Save The Children

A hate-crimes bill keeps getting shelved, and some protesters are willing to "die" for its passage

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click to enlarge DEATH WATCH: Protesters demonstrated last week at St. Pete's Straub Park to support legislation protecting students from violence and harassment. - Scott Harrell
Scott Harrell
DEATH WATCH: Protesters demonstrated last week at St. Pete's Straub Park to support legislation protecting students from violence and harassment.

The corpses must be hot. They're lying on the bricks, out in the sun, and most of them are wearing black. It's a bit breezy out, but it's also one hell of a beatific mid-April weekday afternoon, and the scattered groups of trees around this part of St. Pete's waterfront Straub Park act as natural windbreaks. Our famous Florida sunlight beats down unimpeded on the seven young bodies splayed in front of the pavilion, soaking into the dark, absorbent hues of their clothing and making further mess of the wet redness smeared across faces and inner forearms.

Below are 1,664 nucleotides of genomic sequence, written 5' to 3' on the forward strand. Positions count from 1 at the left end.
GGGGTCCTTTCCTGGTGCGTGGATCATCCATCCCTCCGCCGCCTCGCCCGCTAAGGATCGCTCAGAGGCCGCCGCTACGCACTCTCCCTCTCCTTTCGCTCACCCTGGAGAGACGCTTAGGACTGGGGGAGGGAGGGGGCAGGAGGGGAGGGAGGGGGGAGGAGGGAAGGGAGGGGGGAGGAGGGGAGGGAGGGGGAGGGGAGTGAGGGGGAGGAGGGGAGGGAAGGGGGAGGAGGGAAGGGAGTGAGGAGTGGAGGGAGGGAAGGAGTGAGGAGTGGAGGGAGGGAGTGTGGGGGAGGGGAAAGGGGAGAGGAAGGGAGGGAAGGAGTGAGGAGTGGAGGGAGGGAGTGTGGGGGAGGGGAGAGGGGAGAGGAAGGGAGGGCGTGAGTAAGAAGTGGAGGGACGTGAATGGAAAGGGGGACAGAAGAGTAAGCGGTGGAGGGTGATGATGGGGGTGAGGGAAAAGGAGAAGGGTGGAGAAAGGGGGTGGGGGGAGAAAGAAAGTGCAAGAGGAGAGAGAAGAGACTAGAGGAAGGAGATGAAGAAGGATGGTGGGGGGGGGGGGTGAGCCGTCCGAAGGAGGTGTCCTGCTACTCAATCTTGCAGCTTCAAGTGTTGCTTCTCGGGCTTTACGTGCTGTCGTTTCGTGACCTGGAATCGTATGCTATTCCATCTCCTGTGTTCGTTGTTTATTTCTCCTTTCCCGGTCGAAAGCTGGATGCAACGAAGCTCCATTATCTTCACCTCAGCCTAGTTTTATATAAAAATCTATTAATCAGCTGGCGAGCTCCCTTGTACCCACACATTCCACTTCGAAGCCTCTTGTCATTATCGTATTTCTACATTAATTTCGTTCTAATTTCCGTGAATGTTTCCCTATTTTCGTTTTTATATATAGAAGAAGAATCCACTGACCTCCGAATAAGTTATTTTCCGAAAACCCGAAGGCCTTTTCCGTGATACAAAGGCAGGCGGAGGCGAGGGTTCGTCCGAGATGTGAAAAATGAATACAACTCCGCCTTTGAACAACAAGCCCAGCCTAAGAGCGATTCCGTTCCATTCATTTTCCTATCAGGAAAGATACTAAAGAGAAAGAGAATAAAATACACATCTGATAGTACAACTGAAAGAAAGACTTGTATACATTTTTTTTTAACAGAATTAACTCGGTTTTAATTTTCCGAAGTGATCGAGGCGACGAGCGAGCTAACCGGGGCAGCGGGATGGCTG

No, that can't be comfortable.

Still, they're doing very well.

They're hardly moving at all.

On the ground next to each body is a cardboard square with candles and a note attached. Most are suicide notes, but all of them make clear that these kids, whether they "died" by their own hand or at the hands of others, are all victims of schoolyard hate crimes - crimes sanctioned by the inability or refusal of state lawmakers to label them as such.

Behind the prone models stand 10 other protesters. Most are obviously in high school or perhaps their first year of college, though they're joined by a trio of gray-haired ladies. Some of the participants are dressed to indicate ethnicity or alternative lifestyle - a young man wears a yarmulke, a young woman is more blatantly Goth-ed out than the rest, and one of the male corpses sports a stylish, shimmering mid-length skirt - and, black shirts, black makeup and black clunky boots or no, all of them (save the matrons) radiate the unmistakable aura of Good Kid.